But that’s neither here nor there. The Catholic Chaplains have nothing whatsoever to do with any of that and neither do the American troops for that matter who are marched out to fight for either of the Red or Blue administration’s lies. If the Fishwrap wants to really do something to protest the wars, they can start with the Obama Administration who is only too happy to expand it and invade more countries for hypocritical or entirely made-up reasons. Perhaps they should write articles encouraging their readers not to donate anything to the Democrats? After all, it sends a message that we’re okay with arming Al Qeada militants and shooting at crowds of people with children with drones.

  20. yatzer says:

    We didn’t get the envelope in our bunch for this month either. We’ll be giving in the second collection anyway. Military chaplains rock!

  21. Bos Mutissimus says:

    Good Father, speaking as a Kansas City resident, no one would be happier than I to see the instantaneous vaporization of the National “catholic” Birdcage Liner. But let us not accost a gnat with a bulldozer. If you can find but fifty righteous men in the city, will you not spare it?

    Happy Birthday, Marines: 238 years unblemished by progress. Happy Veterans Day.

    Semper Fidelis and God Bless

  22. EXCHIEF says:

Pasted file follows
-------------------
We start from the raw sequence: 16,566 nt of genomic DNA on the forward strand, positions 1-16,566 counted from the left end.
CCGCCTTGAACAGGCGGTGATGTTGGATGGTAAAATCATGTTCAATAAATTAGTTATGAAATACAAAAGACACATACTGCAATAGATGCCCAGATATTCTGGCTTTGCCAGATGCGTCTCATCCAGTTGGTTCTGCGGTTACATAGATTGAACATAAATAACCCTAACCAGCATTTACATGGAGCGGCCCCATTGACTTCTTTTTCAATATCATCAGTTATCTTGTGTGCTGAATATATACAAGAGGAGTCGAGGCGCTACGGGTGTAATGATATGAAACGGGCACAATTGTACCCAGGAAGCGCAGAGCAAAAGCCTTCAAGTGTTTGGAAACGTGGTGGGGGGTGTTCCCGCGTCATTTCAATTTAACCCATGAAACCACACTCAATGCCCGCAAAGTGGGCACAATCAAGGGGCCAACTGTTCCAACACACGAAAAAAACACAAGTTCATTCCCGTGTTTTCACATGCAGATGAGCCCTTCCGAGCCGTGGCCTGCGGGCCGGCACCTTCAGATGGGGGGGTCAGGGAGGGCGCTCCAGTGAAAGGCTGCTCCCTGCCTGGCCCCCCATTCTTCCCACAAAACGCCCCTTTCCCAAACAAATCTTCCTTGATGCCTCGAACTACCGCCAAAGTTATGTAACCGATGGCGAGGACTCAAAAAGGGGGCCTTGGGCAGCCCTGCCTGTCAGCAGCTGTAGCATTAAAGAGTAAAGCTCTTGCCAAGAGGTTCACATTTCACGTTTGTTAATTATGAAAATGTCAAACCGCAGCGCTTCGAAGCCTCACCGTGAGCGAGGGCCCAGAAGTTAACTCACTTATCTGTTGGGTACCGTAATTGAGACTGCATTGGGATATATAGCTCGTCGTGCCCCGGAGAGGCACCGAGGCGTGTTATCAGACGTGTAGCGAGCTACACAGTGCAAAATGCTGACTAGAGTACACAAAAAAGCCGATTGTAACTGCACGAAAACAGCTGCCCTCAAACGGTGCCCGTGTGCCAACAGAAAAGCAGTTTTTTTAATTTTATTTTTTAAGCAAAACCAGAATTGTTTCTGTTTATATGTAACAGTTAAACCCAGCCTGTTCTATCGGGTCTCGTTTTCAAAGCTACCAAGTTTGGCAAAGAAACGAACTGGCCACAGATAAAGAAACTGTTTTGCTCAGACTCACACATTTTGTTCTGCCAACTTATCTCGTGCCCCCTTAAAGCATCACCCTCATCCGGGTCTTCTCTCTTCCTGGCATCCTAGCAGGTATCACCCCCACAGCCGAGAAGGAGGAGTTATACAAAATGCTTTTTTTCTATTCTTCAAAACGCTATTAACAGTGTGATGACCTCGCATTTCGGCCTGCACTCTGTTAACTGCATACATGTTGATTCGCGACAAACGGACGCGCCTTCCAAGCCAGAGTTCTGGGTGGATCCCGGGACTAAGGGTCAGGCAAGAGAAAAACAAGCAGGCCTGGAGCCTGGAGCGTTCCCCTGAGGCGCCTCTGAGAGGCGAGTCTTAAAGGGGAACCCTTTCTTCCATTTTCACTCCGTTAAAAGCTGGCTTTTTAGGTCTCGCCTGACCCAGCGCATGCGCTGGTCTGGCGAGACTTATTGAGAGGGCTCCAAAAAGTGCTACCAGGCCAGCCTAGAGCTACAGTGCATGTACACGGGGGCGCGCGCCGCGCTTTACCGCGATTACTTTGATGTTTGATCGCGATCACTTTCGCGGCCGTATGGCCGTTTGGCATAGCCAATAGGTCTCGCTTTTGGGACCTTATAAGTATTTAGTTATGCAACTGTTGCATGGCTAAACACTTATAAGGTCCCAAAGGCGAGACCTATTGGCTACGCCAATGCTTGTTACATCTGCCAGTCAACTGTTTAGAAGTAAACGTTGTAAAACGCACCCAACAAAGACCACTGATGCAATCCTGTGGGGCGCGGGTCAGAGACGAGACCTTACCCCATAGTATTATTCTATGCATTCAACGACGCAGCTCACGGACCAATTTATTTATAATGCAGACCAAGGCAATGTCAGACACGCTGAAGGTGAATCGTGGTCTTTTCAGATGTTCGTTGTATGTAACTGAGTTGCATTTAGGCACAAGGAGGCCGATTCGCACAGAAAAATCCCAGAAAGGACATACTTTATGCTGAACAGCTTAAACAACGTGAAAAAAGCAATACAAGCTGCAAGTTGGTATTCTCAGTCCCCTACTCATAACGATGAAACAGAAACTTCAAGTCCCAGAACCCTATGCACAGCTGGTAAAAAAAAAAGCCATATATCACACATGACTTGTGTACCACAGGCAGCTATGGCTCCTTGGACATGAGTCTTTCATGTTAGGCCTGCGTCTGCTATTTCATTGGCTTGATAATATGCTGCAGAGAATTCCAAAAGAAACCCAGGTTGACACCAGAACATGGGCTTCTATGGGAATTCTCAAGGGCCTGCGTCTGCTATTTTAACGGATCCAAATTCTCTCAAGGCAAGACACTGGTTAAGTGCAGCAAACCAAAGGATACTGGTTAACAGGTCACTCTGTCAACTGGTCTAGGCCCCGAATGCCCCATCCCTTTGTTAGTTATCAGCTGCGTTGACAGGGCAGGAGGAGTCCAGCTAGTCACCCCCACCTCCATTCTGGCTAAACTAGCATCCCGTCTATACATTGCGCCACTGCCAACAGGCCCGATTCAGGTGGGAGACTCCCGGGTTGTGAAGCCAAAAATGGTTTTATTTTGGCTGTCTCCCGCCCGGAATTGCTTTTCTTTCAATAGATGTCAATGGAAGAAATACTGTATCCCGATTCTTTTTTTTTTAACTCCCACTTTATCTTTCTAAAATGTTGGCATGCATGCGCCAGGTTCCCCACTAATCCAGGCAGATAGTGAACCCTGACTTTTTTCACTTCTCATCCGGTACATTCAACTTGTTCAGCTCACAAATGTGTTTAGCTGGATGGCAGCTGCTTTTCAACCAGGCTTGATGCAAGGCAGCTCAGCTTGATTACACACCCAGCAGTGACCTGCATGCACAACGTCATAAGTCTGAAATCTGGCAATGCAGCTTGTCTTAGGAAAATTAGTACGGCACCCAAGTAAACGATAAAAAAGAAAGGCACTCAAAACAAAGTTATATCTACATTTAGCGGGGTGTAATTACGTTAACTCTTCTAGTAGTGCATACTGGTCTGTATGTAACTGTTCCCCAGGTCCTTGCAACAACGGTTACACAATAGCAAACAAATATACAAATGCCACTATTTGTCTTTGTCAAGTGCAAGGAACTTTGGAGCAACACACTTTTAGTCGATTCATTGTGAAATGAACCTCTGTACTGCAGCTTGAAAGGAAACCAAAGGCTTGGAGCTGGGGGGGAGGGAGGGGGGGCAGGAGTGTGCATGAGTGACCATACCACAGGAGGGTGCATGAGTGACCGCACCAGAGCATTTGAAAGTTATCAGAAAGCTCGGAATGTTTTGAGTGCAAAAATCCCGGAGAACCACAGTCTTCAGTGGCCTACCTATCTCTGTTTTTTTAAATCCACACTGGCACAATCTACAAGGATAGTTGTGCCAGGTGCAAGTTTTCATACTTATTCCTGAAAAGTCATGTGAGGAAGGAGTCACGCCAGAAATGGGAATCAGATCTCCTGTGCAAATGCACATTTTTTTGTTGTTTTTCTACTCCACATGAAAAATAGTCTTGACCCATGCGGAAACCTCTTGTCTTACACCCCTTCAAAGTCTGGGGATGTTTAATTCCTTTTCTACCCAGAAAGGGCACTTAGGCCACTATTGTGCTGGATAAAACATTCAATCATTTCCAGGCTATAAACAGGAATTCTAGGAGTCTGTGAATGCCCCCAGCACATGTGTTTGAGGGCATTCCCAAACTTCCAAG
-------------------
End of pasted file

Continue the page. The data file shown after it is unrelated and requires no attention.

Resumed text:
At Saturday night Mass our new Pastor, who prior to his Priesthood served in the U S Army, explained in appropriate detail the reason for the collection. As well he asked that we all pray for more vocations in general and vocations of Priests to serve as military chaplains. At the very end of Mass he had all veterans of our armed forces stand for a special blessing. A couple of well known liberal parishioners found that more than they could handle and made a hasty retreat for the exits…..they were not missed.

  23. Mike Morrow says:

    SebastianHiv says: “In many ways, the profession of a soldier is like that of an executioner.”

    How do you, lacking obviously the courage and honor of military service, dare to characterize with such sophomoric ignorance and antipathy what the profession of a soldier is like? You haven’t even the slightest understanding…you appear intellectually incapable of such!

  24. gracie says:

    If you want to support the nuns, please consider a donation to the “Little Sisters of the Poor”: